Share-based compensation expense is recognized as a component of selling, general and
administrative expense which is consistent with where the related employee costs are recorded. Refer to further discussion of share-based payments in Note 14.

*Financial Instruments** *

The Company accounts for its derivative financial instruments in accordance with ASC Topic 820, *Fair Value Measurements and Disclosures
*(“ASC 820”) and with ASC Topic 815, *Derivatives and Hedging* (“ASC 815”). In accordance with ASC 815, the Company records all derivatives on the balance sheet at fair value. The accounting for the change in the fair
value of derivatives depends on the intended use of the derivative, whether the Company has elected to designate a derivative in a hedging relationship and apply hedge accounting and whether the hedging relationship has satisfied the criteria
necessary to apply hedge accounting. In addition, ASC 815 provides that, for derivative instruments that qualify for hedge accounting, changes in the fair value are either (a) offset against the change in fair value of the hedged assets,
liabilities, or firm commitments through earnings or (b) recognized in equity until the hedged item is recognized in earnings, depending on whether the derivative is being used to hedge changes in fair value or cash flows. The ineffective
portion of a derivative’s change in fair value is immediately recognized in earnings. The Company does not use derivative financial instruments for trading or speculation purposes.

The Company reports cash flows arising from the Company’s derivative financial instruments consistent with
the classification of cash flows from the underlying hedged items that the derivatives are hedging. Accordingly, cash flows associated with the Company’s interest rate swaps, interest rate collars, interest rate caps and commodity forward
contracts are classified in cash flows from operating activities in the consolidated statements of cash flows. Cash flows associated with the Company’s foreign currency call options are classified in cash flows from investing activities in the
consolidated statements of cash flows.

The fair
value of interest rate derivatives is based upon valuation models that use as inputs swaps and zero coupon rates that are obtained from independent data sources that are readily available to market participants. Interest rate swaps are valued using
the market standard methodology of netting the discounted future fixed cash payments and the discounted expected variable cash receipts. The variable cash receipts are based on an expectation of future interest rates derived from observable market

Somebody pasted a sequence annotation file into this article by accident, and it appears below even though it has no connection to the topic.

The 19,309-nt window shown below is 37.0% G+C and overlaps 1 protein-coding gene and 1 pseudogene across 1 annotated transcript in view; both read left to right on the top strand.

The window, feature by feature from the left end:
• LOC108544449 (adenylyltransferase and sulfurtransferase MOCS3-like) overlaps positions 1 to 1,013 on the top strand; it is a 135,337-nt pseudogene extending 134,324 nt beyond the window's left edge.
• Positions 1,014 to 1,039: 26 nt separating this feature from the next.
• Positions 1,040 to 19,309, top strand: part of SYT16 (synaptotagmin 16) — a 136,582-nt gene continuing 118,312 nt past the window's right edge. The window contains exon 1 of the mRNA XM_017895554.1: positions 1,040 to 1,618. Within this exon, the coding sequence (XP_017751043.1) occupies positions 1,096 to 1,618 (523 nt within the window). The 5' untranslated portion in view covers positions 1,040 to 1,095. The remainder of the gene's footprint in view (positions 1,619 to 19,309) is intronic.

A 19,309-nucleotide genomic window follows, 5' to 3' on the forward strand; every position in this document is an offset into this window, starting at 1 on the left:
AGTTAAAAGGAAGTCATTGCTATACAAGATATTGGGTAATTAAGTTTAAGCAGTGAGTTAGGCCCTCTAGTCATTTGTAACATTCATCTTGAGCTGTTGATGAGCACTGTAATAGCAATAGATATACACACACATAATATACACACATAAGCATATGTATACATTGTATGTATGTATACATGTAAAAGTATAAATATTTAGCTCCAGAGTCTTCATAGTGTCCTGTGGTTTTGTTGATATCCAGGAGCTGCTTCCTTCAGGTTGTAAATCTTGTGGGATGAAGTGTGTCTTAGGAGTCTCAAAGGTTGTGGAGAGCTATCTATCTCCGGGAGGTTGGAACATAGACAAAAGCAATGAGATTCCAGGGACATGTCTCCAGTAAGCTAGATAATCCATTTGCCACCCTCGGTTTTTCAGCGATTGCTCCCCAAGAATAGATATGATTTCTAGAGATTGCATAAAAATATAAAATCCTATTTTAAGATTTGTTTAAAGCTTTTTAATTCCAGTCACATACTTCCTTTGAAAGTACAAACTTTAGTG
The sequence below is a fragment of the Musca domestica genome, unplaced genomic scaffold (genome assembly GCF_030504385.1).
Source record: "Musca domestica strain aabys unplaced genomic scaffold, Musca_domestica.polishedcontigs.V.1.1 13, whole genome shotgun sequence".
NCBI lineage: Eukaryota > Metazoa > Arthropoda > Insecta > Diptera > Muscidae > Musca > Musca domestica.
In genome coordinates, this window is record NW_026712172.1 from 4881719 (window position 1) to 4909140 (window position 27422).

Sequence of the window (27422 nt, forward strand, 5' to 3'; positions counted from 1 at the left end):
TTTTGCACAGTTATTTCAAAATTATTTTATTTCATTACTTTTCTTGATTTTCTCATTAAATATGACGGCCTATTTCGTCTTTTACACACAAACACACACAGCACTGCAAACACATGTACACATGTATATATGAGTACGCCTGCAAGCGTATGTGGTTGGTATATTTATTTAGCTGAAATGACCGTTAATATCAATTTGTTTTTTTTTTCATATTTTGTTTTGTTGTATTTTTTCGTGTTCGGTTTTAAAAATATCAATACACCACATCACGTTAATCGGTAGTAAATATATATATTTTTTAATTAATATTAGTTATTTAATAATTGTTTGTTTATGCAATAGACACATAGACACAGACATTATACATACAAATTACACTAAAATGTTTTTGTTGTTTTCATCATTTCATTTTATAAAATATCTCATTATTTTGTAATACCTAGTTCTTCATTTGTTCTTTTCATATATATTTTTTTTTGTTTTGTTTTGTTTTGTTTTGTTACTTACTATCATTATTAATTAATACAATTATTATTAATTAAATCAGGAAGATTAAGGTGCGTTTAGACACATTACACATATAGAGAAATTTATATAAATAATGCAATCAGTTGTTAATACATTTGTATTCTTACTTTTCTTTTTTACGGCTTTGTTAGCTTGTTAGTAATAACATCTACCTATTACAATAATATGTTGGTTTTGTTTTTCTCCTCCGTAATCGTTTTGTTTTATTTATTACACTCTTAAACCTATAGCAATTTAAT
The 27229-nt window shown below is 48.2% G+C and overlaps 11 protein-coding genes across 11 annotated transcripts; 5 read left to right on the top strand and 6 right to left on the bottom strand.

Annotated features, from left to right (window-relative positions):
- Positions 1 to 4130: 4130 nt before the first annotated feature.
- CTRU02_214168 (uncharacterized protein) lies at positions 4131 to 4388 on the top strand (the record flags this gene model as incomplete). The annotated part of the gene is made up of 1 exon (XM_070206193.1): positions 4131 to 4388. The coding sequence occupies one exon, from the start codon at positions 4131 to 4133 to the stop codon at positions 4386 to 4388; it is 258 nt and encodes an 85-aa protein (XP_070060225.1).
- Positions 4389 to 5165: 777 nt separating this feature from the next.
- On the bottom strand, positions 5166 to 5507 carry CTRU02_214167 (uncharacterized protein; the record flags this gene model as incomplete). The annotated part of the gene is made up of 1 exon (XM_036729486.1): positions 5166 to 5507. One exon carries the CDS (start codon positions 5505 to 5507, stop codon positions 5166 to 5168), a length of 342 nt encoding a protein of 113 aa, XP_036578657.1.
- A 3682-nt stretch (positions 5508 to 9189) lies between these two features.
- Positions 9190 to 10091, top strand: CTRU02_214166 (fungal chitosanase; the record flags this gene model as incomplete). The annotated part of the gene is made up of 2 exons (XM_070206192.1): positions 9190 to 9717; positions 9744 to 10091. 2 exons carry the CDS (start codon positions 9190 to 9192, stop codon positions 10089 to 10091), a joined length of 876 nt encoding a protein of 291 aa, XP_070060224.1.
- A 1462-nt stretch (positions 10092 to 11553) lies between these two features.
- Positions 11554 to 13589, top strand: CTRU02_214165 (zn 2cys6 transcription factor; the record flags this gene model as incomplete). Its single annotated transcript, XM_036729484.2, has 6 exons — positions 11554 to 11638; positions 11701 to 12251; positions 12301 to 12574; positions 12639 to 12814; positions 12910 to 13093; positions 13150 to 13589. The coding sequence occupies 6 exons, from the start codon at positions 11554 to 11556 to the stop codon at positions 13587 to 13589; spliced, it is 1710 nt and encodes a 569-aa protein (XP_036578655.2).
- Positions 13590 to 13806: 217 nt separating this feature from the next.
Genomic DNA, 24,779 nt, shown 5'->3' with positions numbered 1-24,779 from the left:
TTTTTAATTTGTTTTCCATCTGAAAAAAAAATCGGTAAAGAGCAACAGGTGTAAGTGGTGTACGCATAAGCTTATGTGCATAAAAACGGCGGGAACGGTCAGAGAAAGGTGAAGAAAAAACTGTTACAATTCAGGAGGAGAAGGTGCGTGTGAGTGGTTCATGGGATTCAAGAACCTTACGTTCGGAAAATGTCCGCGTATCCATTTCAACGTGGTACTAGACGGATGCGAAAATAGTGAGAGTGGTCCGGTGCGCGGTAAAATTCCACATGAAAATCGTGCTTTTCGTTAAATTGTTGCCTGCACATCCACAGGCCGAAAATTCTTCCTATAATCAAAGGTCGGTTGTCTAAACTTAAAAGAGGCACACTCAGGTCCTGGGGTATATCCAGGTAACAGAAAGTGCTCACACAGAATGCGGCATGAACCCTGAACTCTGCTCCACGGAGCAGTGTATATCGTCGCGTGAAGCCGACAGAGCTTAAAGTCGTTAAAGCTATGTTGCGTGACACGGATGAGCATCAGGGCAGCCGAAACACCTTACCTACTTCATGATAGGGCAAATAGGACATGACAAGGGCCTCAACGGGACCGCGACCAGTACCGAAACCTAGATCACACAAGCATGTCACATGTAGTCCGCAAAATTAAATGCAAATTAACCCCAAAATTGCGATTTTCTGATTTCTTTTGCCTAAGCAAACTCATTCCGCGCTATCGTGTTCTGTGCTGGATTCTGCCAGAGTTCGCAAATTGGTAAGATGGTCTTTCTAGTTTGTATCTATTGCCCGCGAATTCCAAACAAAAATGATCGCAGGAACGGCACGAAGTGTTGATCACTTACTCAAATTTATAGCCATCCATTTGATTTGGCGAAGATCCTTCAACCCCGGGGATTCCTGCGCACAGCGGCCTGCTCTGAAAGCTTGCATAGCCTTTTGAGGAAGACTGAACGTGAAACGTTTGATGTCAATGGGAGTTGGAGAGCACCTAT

interest rate curves. Interest rate collars are valued using the market standard methodology of discounting the future expected cash flows that would occur if variable interest rates fell below or exceeded the strike rates of the collars. The
variable interest rates used in the calculation of projected cash flows on the collars are based on an expectation of future interest rates derived from observable market interest rate curves and volatilities. Interest rate caps are valued using the
market standard methodology of discounting the future expected cash flows that would occur if variable interest rates exceed the strike rate of the caps. The variable interest rates used in the calculation of projected cash flows on the caps are
based on an expectation of future interest rates derived from observable market interest rate curves and volatilities.

The Company enters into foreign currency call options to reduce its exposure to variability in cash flows on its outstanding debt. Foreign
currency call options are valued using the market standard methodology of discounting future expected cash flows based on the forward curve, option market volatility and probability of the option strike resetting in-the-money.

The Company enters into forward contracts with a third party to
offset a portion of its exposure to the potential change in prices associated with certain commodities, including silver, gold, nickel, aluminum and copper, used in the manufacturing of its products. The terms of these forward contracts fix the
price at a future date for various notional amounts associated with these commodities. Currently, the hedges have not been designated as accounting hedges. In accordance with ASC 815, the Company recognizes changes in the fair value of these
derivatives as a gain or loss as a component of Currency translation gain/(loss) and other, net in the consolidated statement of operations. The fair value of these forward contracts is determined by reference to the forward curves associated with
commodity hedges.

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